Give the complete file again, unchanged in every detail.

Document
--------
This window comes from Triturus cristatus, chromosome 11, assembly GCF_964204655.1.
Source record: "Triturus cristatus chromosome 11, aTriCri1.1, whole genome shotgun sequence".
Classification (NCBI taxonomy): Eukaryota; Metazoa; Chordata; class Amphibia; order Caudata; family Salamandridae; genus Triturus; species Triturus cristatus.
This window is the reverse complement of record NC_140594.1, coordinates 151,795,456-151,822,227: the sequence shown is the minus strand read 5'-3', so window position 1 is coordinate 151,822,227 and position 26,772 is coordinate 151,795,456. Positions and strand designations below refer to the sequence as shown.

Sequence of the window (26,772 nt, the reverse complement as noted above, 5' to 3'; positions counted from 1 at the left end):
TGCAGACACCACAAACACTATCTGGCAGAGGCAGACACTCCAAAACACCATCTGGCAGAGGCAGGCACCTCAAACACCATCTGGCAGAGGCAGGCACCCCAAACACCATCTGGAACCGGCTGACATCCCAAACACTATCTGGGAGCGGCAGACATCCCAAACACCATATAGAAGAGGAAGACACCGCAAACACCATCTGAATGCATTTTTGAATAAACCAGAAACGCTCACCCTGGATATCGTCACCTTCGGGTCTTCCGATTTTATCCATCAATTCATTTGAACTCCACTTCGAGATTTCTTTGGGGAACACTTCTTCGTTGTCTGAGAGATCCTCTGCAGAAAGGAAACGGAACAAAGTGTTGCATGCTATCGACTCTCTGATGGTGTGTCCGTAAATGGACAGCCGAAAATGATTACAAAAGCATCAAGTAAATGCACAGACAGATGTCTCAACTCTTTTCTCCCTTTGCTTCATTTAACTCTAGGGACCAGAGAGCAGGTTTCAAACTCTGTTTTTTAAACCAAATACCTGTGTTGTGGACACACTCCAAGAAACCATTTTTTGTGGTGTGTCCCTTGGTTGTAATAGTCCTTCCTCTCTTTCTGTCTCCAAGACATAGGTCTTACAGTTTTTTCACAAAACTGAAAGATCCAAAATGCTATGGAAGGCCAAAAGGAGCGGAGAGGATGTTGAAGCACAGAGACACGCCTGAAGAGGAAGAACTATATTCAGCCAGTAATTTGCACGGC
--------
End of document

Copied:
This window comes from Triturus cristatus, chromosome 11, assembly GCF_964204655.1.
Source record: "Triturus cristatus chromosome 11, aTriCri1.1, whole genome shotgun sequence".
Classification (NCBI taxonomy): Eukaryota; Metazoa; Chordata; class Amphibia; order Caudata; family Salamandridae; genus Triturus; species Triturus cristatus.
This window is the reverse complement of record NC_140594.1, coordinates 151,795,456-151,822,227: the sequence shown is the minus strand read 5'-3', so window position 1 is coordinate 151,822,227 and position 26,772 is coordinate 151,795,456. Positions and strand designations below refer to the sequence as shown.

Sequence of the window (26,772 nt, the reverse complement as noted above, 5' to 3'; positions counted from 1 at the left end):
TGCAGACACCACAAACACTATCTGGCAGAGGCAGACACTCCAAAACACCATCTGGCAGAGGCAGGCACCTCAAACACCATCTGGCAGAGGCAGGCACCCCAAACACCATCTGGAACCGGCTGACATCCCAAACACTATCTGGGAGCGGCAGACATCCCAAACACCATATAGAAGAGGAAGACACCGCAAACACCATCTGAATGCATTTTTGAATAAACCAGAAACGCTCACCCTGGATATCGTCACCTTCGGGTCTTCCGATTTTATCCATCAATTCATTTGAACTCCACTTCGAGATTTCTTTGGGGAACACTTCTTCGTTGTCTGAGAGATCCTCTGCAGAAAGGAAACGGAACAAAGTGTTGCATGCTATCGACTCTCTGATGGTGTGTCCGTAAATGGACAGCCGAAAATGATTACAAAAGCATCAAGTAAATGCACAGACAGATGTCTCAACTCTTTTCTCCCTTTGCTTCATTTAACTCTAGGGACCAGAGAGCAGGTTTCAAACTCTGTTTTTTAAACCAAATACCTGTGTTGTGGACACACTCCAAGAAACCATTTTTTGTGGTGTGTCCCTTGGTTGTAATAGTCCTTCCTCTCTTTCTGTCTCCAAGACATAGGTCTTACAGTTTTTTCACAAAACTGAAAGATCCAAAATGCTATGGAAGGCCAAAAGGAGCGGAGAGGATGTTGAAGCACAGAGACACGCCTGAAGAGGAAGAACTATATTCAGCCAGTAATTTGCACGGC